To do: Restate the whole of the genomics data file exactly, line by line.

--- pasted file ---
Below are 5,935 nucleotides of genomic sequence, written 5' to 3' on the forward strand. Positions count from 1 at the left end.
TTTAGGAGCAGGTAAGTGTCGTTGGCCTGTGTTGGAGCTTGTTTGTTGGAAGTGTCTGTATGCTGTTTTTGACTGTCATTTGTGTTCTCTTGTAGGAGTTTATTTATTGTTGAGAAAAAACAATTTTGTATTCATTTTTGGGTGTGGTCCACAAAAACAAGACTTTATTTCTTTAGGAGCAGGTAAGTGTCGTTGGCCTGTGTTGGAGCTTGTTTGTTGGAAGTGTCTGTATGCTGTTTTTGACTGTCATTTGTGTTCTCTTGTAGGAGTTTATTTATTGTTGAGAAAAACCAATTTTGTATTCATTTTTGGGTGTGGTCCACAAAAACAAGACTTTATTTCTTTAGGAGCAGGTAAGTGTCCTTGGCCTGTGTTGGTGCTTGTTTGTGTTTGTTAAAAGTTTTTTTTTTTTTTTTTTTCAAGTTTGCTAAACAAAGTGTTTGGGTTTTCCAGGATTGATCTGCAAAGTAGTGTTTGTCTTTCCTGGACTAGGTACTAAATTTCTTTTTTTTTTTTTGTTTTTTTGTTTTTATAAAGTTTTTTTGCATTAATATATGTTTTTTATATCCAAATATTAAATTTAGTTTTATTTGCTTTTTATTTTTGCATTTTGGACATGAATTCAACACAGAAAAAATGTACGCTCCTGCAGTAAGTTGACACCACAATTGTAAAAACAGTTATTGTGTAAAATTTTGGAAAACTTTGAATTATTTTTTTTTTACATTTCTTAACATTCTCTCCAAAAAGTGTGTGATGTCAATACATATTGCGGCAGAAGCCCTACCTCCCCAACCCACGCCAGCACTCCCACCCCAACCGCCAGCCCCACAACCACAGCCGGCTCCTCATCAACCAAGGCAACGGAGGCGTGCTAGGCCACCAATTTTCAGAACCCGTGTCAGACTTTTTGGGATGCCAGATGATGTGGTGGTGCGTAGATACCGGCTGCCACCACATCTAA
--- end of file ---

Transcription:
Below are 5,935 nucleotides of genomic sequence, written 5' to 3' on the forward strand. Positions count from 1 at the left end.
TTTAGGAGCAGGTAAGTGTCGTTGGCCTGTGTTGGAGCTTGTTTGTTGGAAGTGTCTGTATGCTGTTTTTGACTGTCATTTGTGTTCTCTTGTAGGAGTTTATTTATTGTTGAGAAAAAACAATTTTGTATTCATTTTTGGGTGTGGTCCACAAAAACAAGACTTTATTTCTTTAGGAGCAGGTAAGTGTCGTTGGCCTGTGTTGGAGCTTGTTTGTTGGAAGTGTCTGTATGCTGTTTTTGACTGTCATTTGTGTTCTCTTGTAGGAGTTTATTTATTGTTGAGAAAAACCAATTTTGTATTCATTTTTGGGTGTGGTCCACAAAAACAAGACTTTATTTCTTTAGGAGCAGGTAAGTGTCCTTGGCCTGTGTTGGTGCTTGTTTGTGTTTGTTAAAAGTTTTTTTTTTTTTTTTTTTCAAGTTTGCTAAACAAAGTGTTTGGGTTTTCCAGGATTGATCTGCAAAGTAGTGTTTGTCTTTCCTGGACTAGGTACTAAATTTCTTTTTTTTTTTTTGTTTTTTTGTTTTTATAAAGTTTTTTTGCATTAATATATGTTTTTTATATCCAAATATTAAATTTAGTTTTATTTGCTTTTTATTTTTGCATTTTGGACATGAATTCAACACAGAAAAAATGTACGCTCCTGCAGTAAGTTGACACCACAATTGTAAAAACAGTTATTGTGTAAAATTTTGGAAAACTTTGAATTATTTTTTTTTTACATTTCTTAACATTCTCTCCAAAAAGTGTGTGATGTCAATACATATTGCGGCAGAAGCCCTACCTCCCCAACCCACGCCAGCACTCCCACCCCAACCGCCAGCCCCACAACCACAGCCGGCTCCTCATCAACCAAGGCAACGGAGGCGTGCTAGGCCACCAATTTTCAGAACCCGTGTCAGACTTTTTGGGATGCCAGATGATGTGGTGGTGCGTAGATACCGGCTGCCACCACATCTAA